Since “What’s my Comexim size?” wasn’t getting me anywhere, I realized that I should start with the bra I wanted the most. For me, Sonia was the prettiest bra on offer. I determined that she would be my first Comexim attempt.

Admittedly, It took me a while to really commit to ordering. Why was I so reluctant? Figuring out the sizing was one thing, and cash flow was another. Both of these hurdles took some time. But, ultimately, I was able to make the leap from confused and overwhelmed to willing to take the chance with one important step: I resigned myself to the fact that my first order just might not fit. That’s it. If it doesn’t fit, I’ll just have to sell it on, cut my losses and maybe try again. I will simply never figure out the perfect bra size, cut, fit or material without trying.

Challenge Accepted

Then I got serious. I re-measured myself so that I could really figure out the best size instead of guesstimating. This took accepting that my weightloss changed not only my size, but also my shape. It was with the help of some very generous redditors, Bratabase users and bloggers that finally I narrowed down enough data to make a more or less educated guess at my size for Sonia. With yet more help, I began finalizing which alterations to request (straps moved in for sure, but did I really need a narrower gore?) and how to translate them into Polish. I put Sonia in my cart in size 65HH.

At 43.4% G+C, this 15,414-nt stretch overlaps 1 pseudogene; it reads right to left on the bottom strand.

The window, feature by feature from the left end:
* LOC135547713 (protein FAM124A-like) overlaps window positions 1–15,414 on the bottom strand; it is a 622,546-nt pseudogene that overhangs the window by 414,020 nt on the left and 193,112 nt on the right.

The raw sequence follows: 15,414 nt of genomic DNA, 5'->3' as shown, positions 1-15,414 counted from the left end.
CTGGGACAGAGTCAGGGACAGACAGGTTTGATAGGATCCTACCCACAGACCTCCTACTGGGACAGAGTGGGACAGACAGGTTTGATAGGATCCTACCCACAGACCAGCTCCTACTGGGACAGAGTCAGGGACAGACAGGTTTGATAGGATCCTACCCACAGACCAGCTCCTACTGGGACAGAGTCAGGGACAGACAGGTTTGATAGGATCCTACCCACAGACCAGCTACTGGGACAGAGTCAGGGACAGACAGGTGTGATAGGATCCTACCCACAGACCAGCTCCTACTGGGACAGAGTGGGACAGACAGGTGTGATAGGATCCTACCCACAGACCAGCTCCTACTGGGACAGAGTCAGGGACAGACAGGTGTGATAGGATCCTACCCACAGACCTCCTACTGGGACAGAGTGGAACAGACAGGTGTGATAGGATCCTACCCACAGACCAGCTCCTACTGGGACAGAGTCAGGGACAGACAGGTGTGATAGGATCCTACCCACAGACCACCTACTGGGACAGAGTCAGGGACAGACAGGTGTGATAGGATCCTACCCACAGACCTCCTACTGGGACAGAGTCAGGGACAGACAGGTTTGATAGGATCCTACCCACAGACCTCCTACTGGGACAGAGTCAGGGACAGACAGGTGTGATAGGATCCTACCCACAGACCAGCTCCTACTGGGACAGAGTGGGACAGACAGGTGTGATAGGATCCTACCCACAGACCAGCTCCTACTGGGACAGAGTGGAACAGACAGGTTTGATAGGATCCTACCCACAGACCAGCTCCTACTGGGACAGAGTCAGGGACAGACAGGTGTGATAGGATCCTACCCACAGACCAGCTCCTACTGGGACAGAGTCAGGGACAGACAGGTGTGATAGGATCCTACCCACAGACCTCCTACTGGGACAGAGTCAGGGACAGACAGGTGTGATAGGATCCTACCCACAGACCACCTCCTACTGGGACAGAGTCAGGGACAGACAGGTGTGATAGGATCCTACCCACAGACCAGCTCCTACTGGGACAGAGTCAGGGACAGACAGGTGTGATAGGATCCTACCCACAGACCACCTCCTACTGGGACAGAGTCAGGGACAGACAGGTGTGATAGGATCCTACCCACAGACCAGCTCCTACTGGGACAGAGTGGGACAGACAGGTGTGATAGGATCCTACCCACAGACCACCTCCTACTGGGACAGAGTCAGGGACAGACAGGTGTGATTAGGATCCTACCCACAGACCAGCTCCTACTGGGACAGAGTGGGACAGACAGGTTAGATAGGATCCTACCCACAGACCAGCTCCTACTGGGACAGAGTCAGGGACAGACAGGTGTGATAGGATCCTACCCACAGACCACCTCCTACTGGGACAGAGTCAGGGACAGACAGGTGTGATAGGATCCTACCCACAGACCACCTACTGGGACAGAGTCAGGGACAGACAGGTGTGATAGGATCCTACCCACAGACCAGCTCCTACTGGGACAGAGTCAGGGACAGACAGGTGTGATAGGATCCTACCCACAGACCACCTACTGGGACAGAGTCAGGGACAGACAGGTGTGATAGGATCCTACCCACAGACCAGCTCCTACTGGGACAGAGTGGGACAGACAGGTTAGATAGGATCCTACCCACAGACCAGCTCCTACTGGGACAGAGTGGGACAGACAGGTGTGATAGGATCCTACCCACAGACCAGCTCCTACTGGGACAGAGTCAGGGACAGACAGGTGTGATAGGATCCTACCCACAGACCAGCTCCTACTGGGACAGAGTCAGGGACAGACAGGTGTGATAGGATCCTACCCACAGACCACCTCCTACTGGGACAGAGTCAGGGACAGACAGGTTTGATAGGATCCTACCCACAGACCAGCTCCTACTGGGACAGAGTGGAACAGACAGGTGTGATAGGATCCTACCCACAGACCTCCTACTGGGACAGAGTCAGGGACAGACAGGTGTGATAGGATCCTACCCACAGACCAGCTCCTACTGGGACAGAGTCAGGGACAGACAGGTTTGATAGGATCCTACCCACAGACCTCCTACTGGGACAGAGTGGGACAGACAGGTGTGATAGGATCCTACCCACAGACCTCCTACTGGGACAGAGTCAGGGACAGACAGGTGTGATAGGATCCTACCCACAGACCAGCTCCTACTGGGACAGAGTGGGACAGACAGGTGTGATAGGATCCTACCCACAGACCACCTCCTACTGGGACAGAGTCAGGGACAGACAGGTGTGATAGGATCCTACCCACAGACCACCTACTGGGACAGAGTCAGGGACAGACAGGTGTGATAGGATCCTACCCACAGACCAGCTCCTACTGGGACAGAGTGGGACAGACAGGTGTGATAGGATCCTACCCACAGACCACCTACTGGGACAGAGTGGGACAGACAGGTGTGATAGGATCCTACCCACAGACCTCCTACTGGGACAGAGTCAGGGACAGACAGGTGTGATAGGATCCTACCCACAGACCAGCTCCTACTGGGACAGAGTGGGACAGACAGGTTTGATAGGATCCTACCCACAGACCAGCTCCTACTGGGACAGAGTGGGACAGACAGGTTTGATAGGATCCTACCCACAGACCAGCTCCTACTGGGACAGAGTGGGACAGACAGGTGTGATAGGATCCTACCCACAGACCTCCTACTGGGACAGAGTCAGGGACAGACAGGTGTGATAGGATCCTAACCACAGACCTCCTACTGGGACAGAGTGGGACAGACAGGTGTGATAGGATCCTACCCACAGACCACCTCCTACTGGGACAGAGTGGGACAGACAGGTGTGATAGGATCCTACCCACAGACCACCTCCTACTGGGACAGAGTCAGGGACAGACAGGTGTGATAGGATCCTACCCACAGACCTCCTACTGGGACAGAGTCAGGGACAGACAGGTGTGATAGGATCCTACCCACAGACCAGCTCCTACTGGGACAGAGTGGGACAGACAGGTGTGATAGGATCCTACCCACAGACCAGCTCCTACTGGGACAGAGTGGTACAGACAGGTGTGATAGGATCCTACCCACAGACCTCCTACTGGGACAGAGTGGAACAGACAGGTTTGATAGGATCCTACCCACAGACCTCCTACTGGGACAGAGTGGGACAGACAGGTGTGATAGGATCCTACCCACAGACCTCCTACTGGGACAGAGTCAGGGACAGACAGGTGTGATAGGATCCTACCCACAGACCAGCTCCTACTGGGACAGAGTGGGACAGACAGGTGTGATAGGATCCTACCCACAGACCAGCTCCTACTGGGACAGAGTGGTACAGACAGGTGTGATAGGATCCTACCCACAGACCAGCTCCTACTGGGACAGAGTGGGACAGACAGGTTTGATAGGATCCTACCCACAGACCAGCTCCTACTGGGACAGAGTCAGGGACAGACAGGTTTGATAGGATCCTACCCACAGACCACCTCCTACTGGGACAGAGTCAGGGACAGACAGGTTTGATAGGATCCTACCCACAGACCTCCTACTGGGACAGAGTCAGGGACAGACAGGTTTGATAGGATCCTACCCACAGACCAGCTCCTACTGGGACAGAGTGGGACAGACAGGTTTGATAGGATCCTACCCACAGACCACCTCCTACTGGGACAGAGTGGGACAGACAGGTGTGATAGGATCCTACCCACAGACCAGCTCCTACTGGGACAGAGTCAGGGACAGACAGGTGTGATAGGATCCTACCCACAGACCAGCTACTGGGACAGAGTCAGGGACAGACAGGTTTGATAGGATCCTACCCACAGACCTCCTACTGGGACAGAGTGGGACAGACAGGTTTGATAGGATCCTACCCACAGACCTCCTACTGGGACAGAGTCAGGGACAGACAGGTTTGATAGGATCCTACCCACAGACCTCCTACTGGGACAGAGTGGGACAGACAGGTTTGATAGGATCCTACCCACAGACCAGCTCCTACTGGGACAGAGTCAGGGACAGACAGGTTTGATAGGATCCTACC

Whew. Almost there. Just a couple more clicks …

Sonia Half Cup by Comexim (discontinued May 2016)

And then the unthinkable happened! When I was finally ready to order, Sonia was gone :(. My own fault for hesitating for so long, of course. The fabric had been discontinued only a couple of days earlier. Heartbroken. I went from still being unsure about ordering at all, to being sad that I had lost my opportunity. The only other bra I had on my list was Dottie, and that fabric was gone, too!